In spite of the American space program's success to date with unmanned probes, Mars cannot be properly explored without a human presence on that planet. There is no robotic substitute for processing complicated information, making hard decisions, and solving non-standard problems. A Mars flight would involve complicated situations with many variables; decisions which need to be made quickly; the operation of a number of complicated systems; and the need to maintain the reliability of those systems. Moreover, many phenomena encountered during the mission will be unknown and will need the intuition and the multiple perspectives of human cognition to discern them.
With a manned mission to Mars, come all the foibles of what it means to be human. Added to this, functions will be performed under increased information stress and responsibility due to a high degree of autonomy of flight. Unfortunately, deviant or dysfunctional acts and events could jeopardize the autonomous, long-duration missions as Mars exploration requires. They will exacerbate the detrimental effects of spaceflight on humans and could lead to disaster. Even a decision which is somewhat less than optimal could result in a failure to fulfill the mission program.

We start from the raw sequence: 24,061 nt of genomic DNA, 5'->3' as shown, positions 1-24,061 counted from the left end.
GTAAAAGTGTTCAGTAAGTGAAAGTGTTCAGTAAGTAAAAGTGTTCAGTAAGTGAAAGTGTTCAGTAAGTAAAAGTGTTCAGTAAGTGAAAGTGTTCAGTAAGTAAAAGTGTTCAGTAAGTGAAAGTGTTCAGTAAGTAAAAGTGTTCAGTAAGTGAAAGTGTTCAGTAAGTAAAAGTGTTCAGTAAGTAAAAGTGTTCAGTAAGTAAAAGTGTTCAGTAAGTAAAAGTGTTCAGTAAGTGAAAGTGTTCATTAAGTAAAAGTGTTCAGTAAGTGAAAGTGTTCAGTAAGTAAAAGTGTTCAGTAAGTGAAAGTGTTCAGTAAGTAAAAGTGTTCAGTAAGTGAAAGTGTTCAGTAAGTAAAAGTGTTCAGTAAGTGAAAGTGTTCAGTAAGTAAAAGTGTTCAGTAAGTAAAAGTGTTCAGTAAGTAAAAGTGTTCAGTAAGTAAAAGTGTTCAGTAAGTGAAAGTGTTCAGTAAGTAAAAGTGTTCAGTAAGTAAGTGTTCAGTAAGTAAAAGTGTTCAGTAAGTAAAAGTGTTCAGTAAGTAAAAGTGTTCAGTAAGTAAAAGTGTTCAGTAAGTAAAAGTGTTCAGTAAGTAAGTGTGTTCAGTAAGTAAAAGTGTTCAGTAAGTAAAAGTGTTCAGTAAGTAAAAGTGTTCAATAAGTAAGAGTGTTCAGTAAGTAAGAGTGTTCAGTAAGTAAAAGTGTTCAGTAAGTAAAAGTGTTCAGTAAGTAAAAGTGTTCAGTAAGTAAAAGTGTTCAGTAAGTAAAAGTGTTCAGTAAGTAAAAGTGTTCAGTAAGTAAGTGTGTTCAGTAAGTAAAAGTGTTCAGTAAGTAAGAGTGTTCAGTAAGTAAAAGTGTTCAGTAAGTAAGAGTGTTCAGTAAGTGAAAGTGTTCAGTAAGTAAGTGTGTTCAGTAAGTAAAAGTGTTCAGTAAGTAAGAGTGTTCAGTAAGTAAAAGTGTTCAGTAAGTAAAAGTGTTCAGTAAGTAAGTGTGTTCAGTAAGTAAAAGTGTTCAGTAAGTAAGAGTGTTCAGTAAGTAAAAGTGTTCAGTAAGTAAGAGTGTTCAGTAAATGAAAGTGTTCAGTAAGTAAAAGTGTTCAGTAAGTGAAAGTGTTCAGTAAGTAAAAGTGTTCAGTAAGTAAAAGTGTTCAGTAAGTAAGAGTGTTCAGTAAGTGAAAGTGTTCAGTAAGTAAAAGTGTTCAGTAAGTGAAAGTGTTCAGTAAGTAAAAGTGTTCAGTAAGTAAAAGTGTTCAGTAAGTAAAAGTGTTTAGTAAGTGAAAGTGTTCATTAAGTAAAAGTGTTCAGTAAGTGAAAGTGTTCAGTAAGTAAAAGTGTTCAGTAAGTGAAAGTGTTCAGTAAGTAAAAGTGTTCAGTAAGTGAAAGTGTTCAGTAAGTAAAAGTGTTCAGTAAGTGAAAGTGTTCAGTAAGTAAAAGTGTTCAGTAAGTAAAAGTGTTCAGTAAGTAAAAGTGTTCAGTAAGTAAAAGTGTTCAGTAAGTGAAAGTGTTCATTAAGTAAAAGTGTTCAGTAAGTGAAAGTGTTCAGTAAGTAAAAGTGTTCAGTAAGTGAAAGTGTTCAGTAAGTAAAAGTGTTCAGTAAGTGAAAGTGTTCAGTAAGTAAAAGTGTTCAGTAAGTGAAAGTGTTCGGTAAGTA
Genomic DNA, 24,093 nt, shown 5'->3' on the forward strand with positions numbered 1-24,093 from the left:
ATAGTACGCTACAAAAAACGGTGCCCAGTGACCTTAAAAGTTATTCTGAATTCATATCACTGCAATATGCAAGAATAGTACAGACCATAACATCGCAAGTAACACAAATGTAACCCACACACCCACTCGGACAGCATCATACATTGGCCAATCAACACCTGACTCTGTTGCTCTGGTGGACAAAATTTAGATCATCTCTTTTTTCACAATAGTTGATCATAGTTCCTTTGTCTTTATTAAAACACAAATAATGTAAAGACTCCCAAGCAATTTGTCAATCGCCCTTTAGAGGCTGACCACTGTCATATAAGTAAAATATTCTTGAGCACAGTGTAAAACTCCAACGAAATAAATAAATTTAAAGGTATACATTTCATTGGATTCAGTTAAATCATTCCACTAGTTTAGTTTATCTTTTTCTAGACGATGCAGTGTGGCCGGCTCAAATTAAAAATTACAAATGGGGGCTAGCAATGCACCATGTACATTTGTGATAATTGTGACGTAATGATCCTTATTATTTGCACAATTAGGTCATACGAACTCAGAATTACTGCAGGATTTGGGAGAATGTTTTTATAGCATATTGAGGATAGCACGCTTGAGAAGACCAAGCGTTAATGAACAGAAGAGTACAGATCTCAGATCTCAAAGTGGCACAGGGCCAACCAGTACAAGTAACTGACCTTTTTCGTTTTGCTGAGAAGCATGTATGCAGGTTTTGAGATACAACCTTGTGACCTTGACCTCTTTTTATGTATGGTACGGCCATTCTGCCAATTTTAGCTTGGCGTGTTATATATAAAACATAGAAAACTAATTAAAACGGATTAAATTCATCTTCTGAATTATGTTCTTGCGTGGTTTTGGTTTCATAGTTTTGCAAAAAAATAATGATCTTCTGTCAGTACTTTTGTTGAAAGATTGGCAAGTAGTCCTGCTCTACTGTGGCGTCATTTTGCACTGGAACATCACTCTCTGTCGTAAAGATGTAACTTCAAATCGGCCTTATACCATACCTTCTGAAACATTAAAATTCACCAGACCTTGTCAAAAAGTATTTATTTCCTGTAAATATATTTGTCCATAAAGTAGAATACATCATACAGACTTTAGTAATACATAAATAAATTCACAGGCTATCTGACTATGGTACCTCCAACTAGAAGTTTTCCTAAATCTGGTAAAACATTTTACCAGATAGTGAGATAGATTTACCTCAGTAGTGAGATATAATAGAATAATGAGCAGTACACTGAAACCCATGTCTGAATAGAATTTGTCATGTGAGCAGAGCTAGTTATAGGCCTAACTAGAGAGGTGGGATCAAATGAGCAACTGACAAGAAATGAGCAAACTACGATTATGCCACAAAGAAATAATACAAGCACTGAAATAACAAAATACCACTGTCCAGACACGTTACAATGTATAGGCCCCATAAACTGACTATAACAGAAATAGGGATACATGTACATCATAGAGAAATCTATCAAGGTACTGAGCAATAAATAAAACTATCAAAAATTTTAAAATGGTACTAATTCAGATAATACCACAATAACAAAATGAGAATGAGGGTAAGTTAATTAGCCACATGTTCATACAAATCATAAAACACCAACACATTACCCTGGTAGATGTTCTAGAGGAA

Comprehending the occurrences and frequencies of these acts is essential to optimizing crew training and safety; making inferences about long-term individual and group responses to extreme environments; identifying critical factors and underlying mechanisms affecting those responses; assessing the psychosocial contributions to the optimal human habitability of space; designing equipment and systems; and providing insight into conflict between human capabilities and system engineering methodologies which can inform spacecraft design, mission planning, and related group operations, and lead to new processes and procedures.